- It’s not what you know, it’s who you know. Or, for those of you who don’t know too many people yet. It’s who someone you know knows. Time and time again I see the most successful job searches ending with an inside referral from someone who works for a company or a referral from someone who is personal friends with a hiring manager. Don’t try to do this alone. Maybe it’s a matter of pride but too often young job searchers go off thinking that they can do this on their own. They don’t want help from their parents, their rich uncle, their next door neighbor… whoever. This is a mistake. Take their help. Listen to them. Accept a job, especially your first job, as a result of a referral from one of these people. Very simply, this is how the world works. Experience matters. Your resume matters. Your skills matter. But when it comes down to it, more often than not, the person who gets the job is someone who is referred by someone who is trusted by the hiring manager.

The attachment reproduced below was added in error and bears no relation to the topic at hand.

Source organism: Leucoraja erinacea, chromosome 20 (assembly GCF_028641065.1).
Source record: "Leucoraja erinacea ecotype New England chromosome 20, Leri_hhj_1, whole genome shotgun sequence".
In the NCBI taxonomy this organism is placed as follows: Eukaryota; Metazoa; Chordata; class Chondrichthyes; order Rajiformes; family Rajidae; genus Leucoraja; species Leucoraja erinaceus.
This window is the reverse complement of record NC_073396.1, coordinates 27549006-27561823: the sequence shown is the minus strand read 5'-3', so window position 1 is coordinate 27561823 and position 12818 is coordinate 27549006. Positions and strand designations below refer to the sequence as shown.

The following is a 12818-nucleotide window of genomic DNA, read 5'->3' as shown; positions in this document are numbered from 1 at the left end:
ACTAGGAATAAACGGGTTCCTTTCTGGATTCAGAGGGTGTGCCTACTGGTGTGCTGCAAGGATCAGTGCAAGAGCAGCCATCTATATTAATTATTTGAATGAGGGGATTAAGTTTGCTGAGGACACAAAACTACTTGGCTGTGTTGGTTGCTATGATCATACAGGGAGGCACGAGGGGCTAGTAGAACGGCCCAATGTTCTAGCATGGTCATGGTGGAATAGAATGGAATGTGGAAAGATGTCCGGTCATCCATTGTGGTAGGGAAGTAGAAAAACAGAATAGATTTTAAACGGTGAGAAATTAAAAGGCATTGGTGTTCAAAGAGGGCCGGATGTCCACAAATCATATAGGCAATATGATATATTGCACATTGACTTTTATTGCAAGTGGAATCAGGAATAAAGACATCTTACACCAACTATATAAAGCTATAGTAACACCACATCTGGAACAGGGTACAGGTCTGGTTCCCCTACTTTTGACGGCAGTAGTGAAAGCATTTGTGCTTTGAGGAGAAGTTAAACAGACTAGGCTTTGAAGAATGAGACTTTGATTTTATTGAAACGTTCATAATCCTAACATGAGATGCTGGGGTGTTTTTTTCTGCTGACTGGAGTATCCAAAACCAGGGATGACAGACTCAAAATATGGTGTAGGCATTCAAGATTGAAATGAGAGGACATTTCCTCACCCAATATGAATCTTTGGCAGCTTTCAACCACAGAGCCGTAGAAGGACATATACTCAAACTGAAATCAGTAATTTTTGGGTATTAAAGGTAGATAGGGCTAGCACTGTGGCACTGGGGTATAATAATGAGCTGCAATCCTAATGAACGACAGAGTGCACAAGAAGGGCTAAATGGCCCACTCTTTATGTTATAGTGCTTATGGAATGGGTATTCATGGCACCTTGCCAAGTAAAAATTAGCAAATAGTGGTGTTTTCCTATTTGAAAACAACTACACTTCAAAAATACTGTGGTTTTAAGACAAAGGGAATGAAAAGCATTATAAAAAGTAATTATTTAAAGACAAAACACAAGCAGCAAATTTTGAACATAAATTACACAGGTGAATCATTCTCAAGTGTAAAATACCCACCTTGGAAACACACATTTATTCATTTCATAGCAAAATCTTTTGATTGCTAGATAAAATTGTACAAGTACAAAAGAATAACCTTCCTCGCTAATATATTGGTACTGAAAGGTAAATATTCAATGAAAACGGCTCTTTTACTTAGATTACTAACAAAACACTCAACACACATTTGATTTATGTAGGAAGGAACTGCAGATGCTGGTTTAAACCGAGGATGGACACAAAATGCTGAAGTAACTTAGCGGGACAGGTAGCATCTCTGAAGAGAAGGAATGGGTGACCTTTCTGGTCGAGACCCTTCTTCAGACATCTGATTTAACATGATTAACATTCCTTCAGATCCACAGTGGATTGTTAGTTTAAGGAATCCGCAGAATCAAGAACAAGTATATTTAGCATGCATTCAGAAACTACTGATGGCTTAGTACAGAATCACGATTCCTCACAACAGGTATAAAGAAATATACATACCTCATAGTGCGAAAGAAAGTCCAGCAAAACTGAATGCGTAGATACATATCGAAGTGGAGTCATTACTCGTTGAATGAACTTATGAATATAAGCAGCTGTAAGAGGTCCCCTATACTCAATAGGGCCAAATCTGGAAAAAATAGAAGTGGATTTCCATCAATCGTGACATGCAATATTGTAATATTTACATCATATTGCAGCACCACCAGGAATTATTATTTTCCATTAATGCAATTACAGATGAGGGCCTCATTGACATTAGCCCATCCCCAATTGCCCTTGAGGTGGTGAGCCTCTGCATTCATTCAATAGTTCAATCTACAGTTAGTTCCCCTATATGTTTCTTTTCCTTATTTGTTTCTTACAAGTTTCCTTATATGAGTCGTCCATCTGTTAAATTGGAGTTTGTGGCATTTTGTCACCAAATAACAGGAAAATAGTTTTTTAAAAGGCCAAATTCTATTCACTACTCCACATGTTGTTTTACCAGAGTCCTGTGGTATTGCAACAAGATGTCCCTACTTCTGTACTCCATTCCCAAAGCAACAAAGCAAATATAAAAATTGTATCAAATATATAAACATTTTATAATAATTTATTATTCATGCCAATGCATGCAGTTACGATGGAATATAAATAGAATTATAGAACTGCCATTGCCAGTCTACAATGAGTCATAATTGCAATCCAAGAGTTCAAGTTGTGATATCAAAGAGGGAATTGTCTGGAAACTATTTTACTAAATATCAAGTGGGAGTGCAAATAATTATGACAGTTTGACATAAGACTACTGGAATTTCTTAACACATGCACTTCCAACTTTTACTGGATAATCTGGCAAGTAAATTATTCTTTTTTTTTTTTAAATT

- Create a list of 100. This is how I’d suggest you implement point 1 of Ready, Fire, Aim. Start by compiling a list of 100 names… maybe even 50 to start. Write them down. Include your parents, aunts, uncles, cousins, older fraternity brothers who you personally know (the guys just one, two or three years older than you), family friends, parents of your friends, old coaches, old teachers, adult advisors you’ve met on campus, professors, friends from church, neighbors, your ATO Mentor and others in the ATO network. Then, start reaching out to them immediately with a request for a networking discussion. Don’t ask them directly if they have a job for you. Just ask to get together to catch up, to talk about what’s going on in your respective lives and to network in general. For most of these people, this will be the beginning of a very different relationship than what you’ve had with them in the past. You’ll be talking about jobs and careers and business. Both of you will likely enjoy this. An old little league coach (who happens to be president of a company) will be delighted to hear from you, to see how you’ve “turned out” and to see that you still remember him and valued his influence many years ago. He will turn into an invaluable ally in your job search process. A fraternity brother who graduated a year or two ago who only related to you as a drinking buddy can now tell you about how he found his first job, how he got interviews and where he knows people are hiring. Methodically work your way through this list. Meet people in person whenever you can and have phone calls when that’s all that’s practical. This list may grow as you get referrals from the people you meet. However, I guarantee that you’ll likely have a job by the time that you make it through the list. It may come from the most unlikely source. My nephew got a job as a result of a lead from the lady who lived next door. Turns out she worked for a large Pharma company and she gave him an inside track to a perfect job for him.